missfactonista
Oct. 18th, 2007 03:11 am (UTC)
I never thought I'd say this, but "Stephen Colbert" is getting a little annoying. OK, you have gotten all the attention an 11th child could ever want. I get it. I even cringed when he said told Larry King that he'd do this show forever if he could. Although, knowing he is as smart as he is, I'm hoping this stunt will turn into a joke so remarkably clever, I will be eating my own words later.
shruti_42
Oct. 18th, 2007 03:14 am (UTC)
Okay. I'm fairly certain that Stephen won't serve as a spoiler candidate like Nader did. Why? Because his fanbase would not otherwise support one specific candidate. It's not as though all the votes that go to Colbert would have gone to Clinton. I'm pretty sure they'd be as evenly spread out as those from any sample of the population.

Also, even if Stephen wins a delegate or two from South Carolina, that's clearly not going to make a difference amongst the thousands at the national conventions.
missfactonista
Oct. 18th, 2007 03:32 am (UTC)
This is true. He will in no way tip the election. I remember when I was an undergrad, a political science instructor told us he'd give us an automatic A in the course if one of us became a delegate, LOL.
estllechauvelin
Oct. 18th, 2007 03:56 am (UTC)
I know winning a delegate or two wouldn't make a difference; I was just acknowledging that it would be a sad state of affiars if that would actually happen.

He doesn't have to win anything, or even change the winner: changing how good the standings of any particular candidates are would be enough. It is true that there probably wouldn't be one Democratic candidate who would suffer more than the others, since we are talking about a primary and not the general election. But since I seriously doubt there is going to be an exit poll on voters' second choices, there'd really be no way to find out. There's no way it wouldn't be a more accurate reflection of who the voting population supported out of the real candidates if everybody just voted for real candidates. Furthermore, any distortion would be more significant in the Democratic primary than in the Republican. Honestly, which party has more Colbert fans, and chances are that even though he's "running" on both ballots, people are going to go to the primary they'd normally go to. If I could get over any possibility that the primaries would be affected, it still wouldn't sit right with me that one would be affected more than the other.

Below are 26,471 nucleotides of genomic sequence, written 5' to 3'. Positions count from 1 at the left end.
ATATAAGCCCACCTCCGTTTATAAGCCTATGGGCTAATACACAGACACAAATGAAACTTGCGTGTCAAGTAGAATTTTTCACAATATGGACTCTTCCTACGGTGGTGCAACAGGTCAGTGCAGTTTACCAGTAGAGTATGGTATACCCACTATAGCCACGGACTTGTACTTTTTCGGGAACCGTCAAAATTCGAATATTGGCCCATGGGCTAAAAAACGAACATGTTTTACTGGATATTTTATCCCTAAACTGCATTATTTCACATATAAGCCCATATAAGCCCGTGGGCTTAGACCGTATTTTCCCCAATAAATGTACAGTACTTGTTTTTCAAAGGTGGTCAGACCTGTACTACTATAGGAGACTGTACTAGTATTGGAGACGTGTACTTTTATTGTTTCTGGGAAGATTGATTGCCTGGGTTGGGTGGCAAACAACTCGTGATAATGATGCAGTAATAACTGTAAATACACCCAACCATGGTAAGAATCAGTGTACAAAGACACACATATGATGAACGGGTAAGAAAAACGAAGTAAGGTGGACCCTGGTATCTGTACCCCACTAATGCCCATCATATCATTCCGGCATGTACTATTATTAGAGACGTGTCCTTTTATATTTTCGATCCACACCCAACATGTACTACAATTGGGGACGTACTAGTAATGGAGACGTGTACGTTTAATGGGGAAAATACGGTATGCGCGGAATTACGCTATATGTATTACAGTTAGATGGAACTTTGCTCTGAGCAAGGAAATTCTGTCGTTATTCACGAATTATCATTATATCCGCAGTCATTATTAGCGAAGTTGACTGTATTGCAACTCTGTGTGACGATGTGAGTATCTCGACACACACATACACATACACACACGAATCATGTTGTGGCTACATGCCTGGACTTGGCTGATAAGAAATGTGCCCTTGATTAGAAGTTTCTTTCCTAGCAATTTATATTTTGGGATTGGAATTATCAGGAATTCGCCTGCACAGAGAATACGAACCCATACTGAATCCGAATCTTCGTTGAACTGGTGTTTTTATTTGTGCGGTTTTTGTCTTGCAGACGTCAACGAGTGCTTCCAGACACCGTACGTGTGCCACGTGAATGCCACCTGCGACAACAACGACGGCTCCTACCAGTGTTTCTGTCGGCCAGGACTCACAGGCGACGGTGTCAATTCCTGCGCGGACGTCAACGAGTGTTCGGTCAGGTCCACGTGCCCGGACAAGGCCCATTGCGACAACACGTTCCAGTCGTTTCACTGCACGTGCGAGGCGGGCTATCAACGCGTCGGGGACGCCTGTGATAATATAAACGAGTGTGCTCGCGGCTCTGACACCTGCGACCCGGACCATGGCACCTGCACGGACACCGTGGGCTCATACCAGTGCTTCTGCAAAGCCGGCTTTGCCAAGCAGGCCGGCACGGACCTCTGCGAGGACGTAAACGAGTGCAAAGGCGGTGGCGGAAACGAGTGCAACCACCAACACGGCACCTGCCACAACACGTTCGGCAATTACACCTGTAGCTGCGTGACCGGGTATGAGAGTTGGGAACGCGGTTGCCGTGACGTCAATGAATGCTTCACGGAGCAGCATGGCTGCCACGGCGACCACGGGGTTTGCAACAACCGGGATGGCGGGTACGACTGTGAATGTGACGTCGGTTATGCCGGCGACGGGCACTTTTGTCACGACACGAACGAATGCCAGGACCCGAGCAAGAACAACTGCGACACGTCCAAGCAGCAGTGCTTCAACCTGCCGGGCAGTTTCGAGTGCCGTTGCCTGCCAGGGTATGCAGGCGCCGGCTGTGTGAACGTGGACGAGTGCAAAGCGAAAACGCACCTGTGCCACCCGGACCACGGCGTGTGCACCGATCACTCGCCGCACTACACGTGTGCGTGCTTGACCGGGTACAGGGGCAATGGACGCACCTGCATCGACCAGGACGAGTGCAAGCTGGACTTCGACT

I'm just hoping that the filling out the paperwork with the fake names and the bits with the fees mean that this is almost over.
shruti_42
Oct. 18th, 2007 04:04 am (UTC)
Okay, I guess we disagree for a reason considerably more fundamental than Colbert-running-good-or-bad. Because I already think politics are in a pretty damn sad state. And I guess I care less about potentially screwing up the elections because to me the candidates - especially the top tier ones - all seem like the same thing, politics as usual, rhetoric and that's about it - and, I mean, with pretty similar policies in mind, too.

And I guess what I'd be hoping for was that seeing people choose Colbert - this normal, honest person underneath a ridiculous character - would make other candidates reevaluate what they were doing, and how, and why.
sailorptah
Oct. 18th, 2007 04:30 am (UTC)
He's going to run with this as far as he can. There's too much potential for humor at all levels of the electoral process.

But it is very easy for him to pull out at any time because he doesn't actually have anything at stake. He has no political future at risk, he doesn't actually want to win anything, he isn't even easy to embarrass.

If things actually get out of control, all he has to do is leak some in-character scandal and ease his way out.
macaroniprotest
Oct. 18th, 2007 05:24 pm (UTC)
I thought the same thing until my friend told me that: 1) He's only running in S.C. and 2)it's the one primary. So unless they're planning on waging actual campaigns w/ very expensive advertising in the midwest and south this thing will have a limited life indeed.

He can name a bridge in Hungary, but that's probably not enough to win over a sizable number of the electorate to become a serious candidate for president.